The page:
Lord Lucas: Yes, but under Clause 1(3)the only people who have any voice are the parents. If the parents say, "to a special school you go", and refuse to listen to the child, that child has no one to turn to and the parents' wishes will prevail. Is that not the way that the clause works? There is no provision for hearing a child's views and there is no provision for anyone else to be involved in the decision-making process. The parent says it shall be so, and it shall be so. The noble Baroness has said some admirable things about the position of the child in other aspects of the Bill. Why is this to be the one part where the child has no voice?
Baroness Blackstone: I do not want to repeat what I have already said. The noble Lord, Lord Lucas, has already had the answers. I have made it clear that we are setting out in guidance in the code of practice that the child's views should be taken into account. In our view, it is not necessary to put that on the face of the Bill. Were we to do so, we could find ourselves in unnecessary conflict that could lead to protracted court cases in which children are set against their parents.
Lord Pearson of Rannoch: I should like to thank the Minister for her remarks in reply to what I had to say. I do hope it will be clear when we come to read Hansard that I was speaking purely on behalf of children with severe learning disabilities and in that respect I hope what I had to say was not too disappointing to the movers of this group of amendments.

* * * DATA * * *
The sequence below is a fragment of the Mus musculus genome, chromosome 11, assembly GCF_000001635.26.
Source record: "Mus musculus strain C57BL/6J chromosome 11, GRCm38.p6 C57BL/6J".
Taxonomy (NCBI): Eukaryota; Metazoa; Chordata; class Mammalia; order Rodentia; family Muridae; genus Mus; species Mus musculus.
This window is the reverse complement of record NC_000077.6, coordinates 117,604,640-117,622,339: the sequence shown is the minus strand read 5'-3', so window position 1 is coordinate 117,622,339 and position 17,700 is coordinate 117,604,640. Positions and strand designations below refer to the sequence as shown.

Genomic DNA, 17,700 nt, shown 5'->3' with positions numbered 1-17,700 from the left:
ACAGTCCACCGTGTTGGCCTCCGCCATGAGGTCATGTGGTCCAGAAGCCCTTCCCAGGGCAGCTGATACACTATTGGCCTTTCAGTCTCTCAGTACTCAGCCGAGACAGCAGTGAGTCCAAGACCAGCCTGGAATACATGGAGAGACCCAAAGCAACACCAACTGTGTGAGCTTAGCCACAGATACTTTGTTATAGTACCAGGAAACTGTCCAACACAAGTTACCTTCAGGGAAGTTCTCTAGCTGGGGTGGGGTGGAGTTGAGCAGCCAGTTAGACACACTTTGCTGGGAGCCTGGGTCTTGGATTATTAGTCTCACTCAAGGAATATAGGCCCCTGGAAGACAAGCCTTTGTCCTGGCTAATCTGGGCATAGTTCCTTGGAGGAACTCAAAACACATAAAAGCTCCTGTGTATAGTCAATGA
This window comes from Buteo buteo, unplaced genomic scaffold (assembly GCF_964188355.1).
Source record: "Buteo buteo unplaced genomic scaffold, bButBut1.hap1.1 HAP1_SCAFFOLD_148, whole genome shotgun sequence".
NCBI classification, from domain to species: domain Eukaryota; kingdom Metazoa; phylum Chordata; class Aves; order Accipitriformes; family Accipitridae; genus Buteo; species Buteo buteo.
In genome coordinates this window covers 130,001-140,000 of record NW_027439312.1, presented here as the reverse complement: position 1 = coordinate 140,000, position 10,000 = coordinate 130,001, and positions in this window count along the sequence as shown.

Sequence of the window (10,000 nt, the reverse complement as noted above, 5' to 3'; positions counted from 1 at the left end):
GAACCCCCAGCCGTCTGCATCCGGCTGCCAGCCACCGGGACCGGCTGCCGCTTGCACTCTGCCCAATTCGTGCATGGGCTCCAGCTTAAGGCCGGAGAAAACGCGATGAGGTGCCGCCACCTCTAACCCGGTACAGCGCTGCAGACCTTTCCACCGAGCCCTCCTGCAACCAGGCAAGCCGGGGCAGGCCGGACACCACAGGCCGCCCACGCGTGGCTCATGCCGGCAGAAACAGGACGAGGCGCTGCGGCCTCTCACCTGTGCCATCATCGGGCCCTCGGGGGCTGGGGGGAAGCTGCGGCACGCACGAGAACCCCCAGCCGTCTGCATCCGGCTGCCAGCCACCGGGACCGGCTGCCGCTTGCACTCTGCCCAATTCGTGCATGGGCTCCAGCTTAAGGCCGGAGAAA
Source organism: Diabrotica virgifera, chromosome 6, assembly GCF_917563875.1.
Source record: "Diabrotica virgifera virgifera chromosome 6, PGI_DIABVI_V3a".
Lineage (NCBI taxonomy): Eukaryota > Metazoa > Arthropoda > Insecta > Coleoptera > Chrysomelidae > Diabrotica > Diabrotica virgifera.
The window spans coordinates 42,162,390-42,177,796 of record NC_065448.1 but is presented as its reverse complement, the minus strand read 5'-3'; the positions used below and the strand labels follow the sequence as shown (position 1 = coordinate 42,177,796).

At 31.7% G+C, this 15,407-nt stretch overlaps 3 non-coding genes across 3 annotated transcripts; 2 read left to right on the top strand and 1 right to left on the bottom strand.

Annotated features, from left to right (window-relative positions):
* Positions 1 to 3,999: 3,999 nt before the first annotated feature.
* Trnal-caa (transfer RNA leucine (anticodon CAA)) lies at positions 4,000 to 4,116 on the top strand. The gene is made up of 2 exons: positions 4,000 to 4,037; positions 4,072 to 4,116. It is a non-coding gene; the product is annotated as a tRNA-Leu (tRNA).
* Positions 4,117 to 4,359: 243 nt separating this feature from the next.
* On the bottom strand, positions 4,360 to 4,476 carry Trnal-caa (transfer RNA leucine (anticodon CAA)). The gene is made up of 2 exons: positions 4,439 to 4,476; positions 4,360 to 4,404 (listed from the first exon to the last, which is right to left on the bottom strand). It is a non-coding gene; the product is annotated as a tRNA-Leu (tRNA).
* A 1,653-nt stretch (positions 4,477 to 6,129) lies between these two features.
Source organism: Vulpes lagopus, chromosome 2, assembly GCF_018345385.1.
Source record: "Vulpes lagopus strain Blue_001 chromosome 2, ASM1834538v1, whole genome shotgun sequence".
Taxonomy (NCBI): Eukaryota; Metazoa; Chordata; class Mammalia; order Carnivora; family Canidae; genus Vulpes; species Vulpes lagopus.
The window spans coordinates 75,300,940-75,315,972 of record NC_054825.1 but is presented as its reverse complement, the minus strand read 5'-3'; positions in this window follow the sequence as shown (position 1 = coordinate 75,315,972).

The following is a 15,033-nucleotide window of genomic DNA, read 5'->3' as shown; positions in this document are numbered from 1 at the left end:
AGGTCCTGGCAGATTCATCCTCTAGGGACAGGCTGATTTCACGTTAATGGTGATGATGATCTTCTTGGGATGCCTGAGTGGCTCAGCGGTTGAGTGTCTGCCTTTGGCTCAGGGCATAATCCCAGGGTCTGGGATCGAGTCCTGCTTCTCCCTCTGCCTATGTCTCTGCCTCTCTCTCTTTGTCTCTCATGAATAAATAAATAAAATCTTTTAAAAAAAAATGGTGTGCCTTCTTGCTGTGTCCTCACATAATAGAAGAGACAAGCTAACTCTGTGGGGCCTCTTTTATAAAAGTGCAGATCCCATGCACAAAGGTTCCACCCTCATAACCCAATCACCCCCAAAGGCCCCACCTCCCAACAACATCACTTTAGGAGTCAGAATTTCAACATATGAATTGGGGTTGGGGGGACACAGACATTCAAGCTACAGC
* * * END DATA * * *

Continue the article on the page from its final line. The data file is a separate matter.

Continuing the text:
Before finishing, I would like to say to the noble Lord, Lord Rix, that I offer him an unqualified apology if he thinks I was accusing him of speaking from the vacuum of theory because I know perfectly well that, like me, he is the father of a child with severe learning disabilities, and I know that he has been through much of the experience that I have and indeed, for a longer period of time. It may not be that we always agree on the solutions, but I would certainly not wish to offend the noble Lord, Lord Rix, in this regard. That concludes my remarks.
Baroness Sharp of Guildford: I thank the noble Lords who have spoken in support of at least part of my amendment. I did differentiate in putting it forward as to the part that was applicable to the batch of amendments concerned with the wishes of the child.
I reflect the views of many noble Lords in saying that I am disappointed in the Minister's response. We now have a Human Rights Act and it is about time that the United Kingdom endorsed the UN Convention on the Rights of the Child which establishes the principle that the child's voice should be heard.
I am delighted that we now have a full chapter on the matter in the draft code of practice. However, I echo the words of the noble Baroness, Lady Blatch. It is most unfortunate that while we are trying to make sense of this Bill we do not see that draft code of practice. At the end of the day the implementation of the Bill depends entirely upon the code of practice.
Baroness Blackstone: Members of the Committee have already seen the draft code of practice; it has been out for some time. I can supply a copy to the noble Baroness, Lady Sharp, if she would like one.
Baroness Sharp of Guildford: I meant to say we know that changes have been made to the draft code of practice. In particular a very important change was announced just before Second Reading. Therefore, we
I reiterate the points that the noble Lord, Lord Lucas, made. This is a minor amendment. We do not seek to make the voice of the child paramount; we seek to make the voice of the child heard--where it is ascertainable--among the other considerations that are taken into account.
I take on board the point made by the noble Lord, Lord Pearson of Rannoch. There is a balance to be drawn. But as we know well, unless there is on the face of the Bill some mention of this factor, it can be ignored. When other considerations are at stake, such as those of parents and resources, the voice of the child is lost.